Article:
His remark is sneakily and cleverly rude, and I catch it the moment it exits his mouth. To anyone else it would sound like a helpful tip coming from a knowledgeable lawyer, but the way a smirk taunts his lips and the way his eyes tease mine immediately tells me otherwise. Patrick is a blunt, honest, and arrogant man from what I’ve gathered so far, who loves to flaunt his . With this being said, it’s understandable why he has a tendency of making comments that are stinging to the ears but not too obvious to call out on with a valid case. But I have worked in business environments for a long time, and what I’ve learned is that businessmen and businesswomen alike are masters at snide comments—they can criticize your financial stature and even your physical appearance and you wouldn’t even realize it until hours later, if you aren’t careful.

Still, I decide not to retaliate.

“Yes, that does sound very helpful,” I strain a smile. “I will keep that in consideration.”

Patrick’s face loses it’s amusement when I don’t respond in the expected manor, “You should, it will show in your efforts tremendously,” he looks past me to the library door. “I’m assuming Sebastian is in there?”

“Yes, he is.”

“Great, I’ve been meaning to speak with him.”

About what?

I don’t say anything, especially anything regarding him and Sebastian. Instead I step aside and watch him carry his slender legs swiftly down the hall until he completely disappears behind the library door.

Even though his presence is gone, I still feel the lasting effects of him. Patrick is questionable to say the least, and knowing how tense and thin the air becomes when Sebastian and him are in the same atmosphere together, it leads me to wonder the motive for the encounter between the two of them.

Do I dare listen in?

The thought of being caught eavesdropping on their conversation pushes me to continue to where I was going to go, which was back to the guest house to try and clean up the fair mess until Lucas and Sarah wake up later on. However, Patrick and Sebastian both assume I’m already gone, and it wouldn’t hurt too much to listen in for a short moment.

Warily, I lightly step towards the opposite direction I was heading, looking out of the window into the dark and cloudy morning to see if anyone is outside. The only things in my view are wide grasslands and fences before the short hill towards the guest house and the barns. Thankful no one is up yet, I press on through the hallway until I’m in front of the giant door. Their voices are muffled on the other side, so I lean in and hold my ear to the door.

“I just came in to talk,” Patrick says.

“About what? There’s nothing for us to talk about.”

“So my attempt at being nice is denied, but yet you complain about me not being nice to you when you think I’m not. You’re so easy to read, like a second grader’s picture book,” Patrick says sarcastically.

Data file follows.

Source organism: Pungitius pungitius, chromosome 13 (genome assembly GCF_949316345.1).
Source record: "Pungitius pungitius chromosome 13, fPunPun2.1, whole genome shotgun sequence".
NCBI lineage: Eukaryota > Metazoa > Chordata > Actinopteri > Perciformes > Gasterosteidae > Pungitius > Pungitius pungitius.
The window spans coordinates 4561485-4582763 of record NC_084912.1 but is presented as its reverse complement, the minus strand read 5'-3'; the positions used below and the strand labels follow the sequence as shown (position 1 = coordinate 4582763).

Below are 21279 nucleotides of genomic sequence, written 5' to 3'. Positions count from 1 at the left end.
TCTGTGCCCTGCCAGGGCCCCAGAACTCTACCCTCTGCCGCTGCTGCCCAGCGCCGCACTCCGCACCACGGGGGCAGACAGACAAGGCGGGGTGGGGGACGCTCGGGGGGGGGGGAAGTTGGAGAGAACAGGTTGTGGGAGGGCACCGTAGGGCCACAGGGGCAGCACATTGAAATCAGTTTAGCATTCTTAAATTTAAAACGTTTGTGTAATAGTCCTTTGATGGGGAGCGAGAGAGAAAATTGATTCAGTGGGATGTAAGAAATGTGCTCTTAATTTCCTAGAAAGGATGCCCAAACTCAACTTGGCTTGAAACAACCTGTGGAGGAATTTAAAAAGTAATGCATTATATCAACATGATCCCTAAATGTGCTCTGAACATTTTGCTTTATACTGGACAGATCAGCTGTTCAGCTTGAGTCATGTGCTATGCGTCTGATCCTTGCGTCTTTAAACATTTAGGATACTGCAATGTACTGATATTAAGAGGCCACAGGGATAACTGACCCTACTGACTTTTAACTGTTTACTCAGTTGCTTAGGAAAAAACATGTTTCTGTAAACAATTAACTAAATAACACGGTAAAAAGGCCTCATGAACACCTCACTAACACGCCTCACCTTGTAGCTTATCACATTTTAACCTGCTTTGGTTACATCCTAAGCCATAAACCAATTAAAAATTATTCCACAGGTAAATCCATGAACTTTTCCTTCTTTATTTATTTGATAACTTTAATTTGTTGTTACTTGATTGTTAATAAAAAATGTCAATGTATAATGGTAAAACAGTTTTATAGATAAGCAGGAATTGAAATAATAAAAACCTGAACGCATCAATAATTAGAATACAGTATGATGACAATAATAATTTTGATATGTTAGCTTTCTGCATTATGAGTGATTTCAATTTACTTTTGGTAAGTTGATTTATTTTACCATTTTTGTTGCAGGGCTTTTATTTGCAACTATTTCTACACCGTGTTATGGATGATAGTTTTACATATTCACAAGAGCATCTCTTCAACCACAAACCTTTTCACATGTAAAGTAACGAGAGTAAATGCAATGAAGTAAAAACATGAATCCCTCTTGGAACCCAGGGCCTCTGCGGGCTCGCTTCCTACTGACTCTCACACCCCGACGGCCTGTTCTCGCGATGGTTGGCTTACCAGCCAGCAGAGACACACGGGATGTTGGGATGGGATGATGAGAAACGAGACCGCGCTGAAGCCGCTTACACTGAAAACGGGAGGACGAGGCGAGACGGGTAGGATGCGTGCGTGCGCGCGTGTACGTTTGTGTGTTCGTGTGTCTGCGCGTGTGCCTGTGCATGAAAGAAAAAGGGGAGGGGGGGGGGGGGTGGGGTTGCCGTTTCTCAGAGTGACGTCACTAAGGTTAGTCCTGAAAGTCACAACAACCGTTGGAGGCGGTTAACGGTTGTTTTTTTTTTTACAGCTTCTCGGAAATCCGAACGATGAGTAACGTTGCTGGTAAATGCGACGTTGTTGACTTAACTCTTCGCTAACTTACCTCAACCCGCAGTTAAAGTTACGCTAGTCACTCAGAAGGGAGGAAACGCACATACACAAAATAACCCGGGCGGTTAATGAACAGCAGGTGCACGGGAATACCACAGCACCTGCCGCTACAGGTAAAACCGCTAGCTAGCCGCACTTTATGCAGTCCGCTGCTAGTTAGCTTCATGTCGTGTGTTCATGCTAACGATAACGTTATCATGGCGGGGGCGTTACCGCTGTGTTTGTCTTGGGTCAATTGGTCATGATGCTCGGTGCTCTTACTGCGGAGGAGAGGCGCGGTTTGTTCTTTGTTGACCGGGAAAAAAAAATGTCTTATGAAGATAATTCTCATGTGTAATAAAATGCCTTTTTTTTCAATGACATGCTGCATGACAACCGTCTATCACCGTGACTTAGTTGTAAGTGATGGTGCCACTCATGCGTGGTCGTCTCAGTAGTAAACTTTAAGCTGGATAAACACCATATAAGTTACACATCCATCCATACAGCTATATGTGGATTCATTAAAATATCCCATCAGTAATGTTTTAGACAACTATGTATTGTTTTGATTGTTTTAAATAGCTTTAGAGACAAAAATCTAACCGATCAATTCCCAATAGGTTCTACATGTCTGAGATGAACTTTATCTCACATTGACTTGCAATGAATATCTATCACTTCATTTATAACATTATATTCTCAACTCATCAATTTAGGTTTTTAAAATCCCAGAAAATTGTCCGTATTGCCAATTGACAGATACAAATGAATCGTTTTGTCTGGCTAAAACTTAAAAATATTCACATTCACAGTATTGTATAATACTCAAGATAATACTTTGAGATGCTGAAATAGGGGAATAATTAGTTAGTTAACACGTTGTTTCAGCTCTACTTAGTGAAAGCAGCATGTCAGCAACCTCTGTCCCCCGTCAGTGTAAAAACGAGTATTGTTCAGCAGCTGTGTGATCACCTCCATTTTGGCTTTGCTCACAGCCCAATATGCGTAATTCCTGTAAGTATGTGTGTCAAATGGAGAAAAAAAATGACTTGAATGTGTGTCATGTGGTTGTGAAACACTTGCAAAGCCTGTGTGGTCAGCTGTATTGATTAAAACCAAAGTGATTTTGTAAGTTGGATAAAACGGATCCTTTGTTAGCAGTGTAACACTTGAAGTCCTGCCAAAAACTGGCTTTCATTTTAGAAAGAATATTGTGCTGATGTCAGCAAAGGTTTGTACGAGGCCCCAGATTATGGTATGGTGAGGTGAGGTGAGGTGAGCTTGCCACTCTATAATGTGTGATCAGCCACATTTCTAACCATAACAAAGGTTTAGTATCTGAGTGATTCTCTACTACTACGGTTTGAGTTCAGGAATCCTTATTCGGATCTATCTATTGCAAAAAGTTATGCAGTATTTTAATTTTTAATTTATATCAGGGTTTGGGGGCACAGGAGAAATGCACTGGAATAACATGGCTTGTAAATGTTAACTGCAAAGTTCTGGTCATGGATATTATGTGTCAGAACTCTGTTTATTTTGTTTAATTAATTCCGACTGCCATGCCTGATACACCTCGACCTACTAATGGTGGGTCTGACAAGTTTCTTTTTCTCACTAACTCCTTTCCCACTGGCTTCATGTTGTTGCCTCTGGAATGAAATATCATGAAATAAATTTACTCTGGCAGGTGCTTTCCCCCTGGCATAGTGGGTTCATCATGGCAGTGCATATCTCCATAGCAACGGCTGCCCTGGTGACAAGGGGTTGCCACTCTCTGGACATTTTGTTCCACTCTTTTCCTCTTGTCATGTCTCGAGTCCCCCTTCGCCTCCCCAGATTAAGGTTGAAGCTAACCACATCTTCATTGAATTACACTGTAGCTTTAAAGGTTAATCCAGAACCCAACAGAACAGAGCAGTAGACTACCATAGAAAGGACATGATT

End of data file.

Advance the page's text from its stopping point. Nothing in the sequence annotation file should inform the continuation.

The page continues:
“What do you want?” Sebastian cuts him off rudely.

Patrick then says something so low I can’t pull apart the words. It’s quiet for an extended time, making me nervous.

“Why is that relevant?” Sebastian responds, his voice not as assertive. “That happened what, eleven, twelve years ago?”

“Yes, but it doesn’t mean that it still can’t affect yo-”

“Again, why do you care about what is and isn’t good for me all of the sudden? Are you trying to-to butter me up for the CEO position or something because I’ll gladly give it to you!” His voice is defensive again, but more than before.

“No, that isn’t what I want. I already made it perfectly clear I intend to continue in law, not entrepreneurship.”

“Then what do you want, Patrick because I’m-”

“What I want,” he yells, “is for us to communicate like adults! Because it didn’t work when we were younger, and it isn’t working now. You’re my little brother Sebastian and you may not think I know who you are, who you really are, but I do. I just have a different way of showing it.”

“Is this about what I told dad years ago? Because I already told you that was an accident.”

“No,” Patrick says softly. “It isn’t about that. I’m here because of her.”

“Who’s her?”

“Dad’s publicist? Leslie?”

I gulp at the sound of my name and press my ear harder into the door.

Sebastian is quiet for a long time before replying, “What about her?”

“I just don’t think it’s fair for her to deal with you like this without her knowing anything. I couldn’t care less about what she does or how she does her work. That’s her business. However, it isn’t right to give her such a hard time when she’s completely clueless.”

“Clueless? There’s nothing to be clueless about,” Sebastian says.

Patrick laughs, “Oh my God, look at you! You’re in denial! You’re forcing yourself to forget aren’t you?”

“I haven’t forgotten, I just don’t let it get to me and interfere with my life. Patrick, I’m fine.”

“Oh please,” he scoffs, “Sebastian, you are not fine. What dad did is inexcusable.”

“Then why didn’t you make that clear to him when it happened?”

For once, Patrick has nothing to say.

“You weren’t the only person who was thrown into the fire by him, Sebastian,” he finally says after a long pause. “And I mean that in every metaphorical parallel you can possibly think of.”

The coldness of his words seems to reach the door, for the hair on my arms rise at his response. Letting their conversation linger in my head, I slowly break away from the door and escape down the hallway.

I’m sitting in my living room staring at the contact list on my phone, but I can’t bring myself to contact anyone.

There are several magazines, journalists, reporters and bloggers I could contact who would love to have an interview with Sebastian. But why can’t I press their name and hopefully arrange something?

I published Sebastian’s apology statements around 8 this morning, and with it being around 12 now, several entertainment websites and talk show hosts have made their responses to the apology statements, mostly online, with the lack of Sebastian’s genuineness being their main issue with the publication.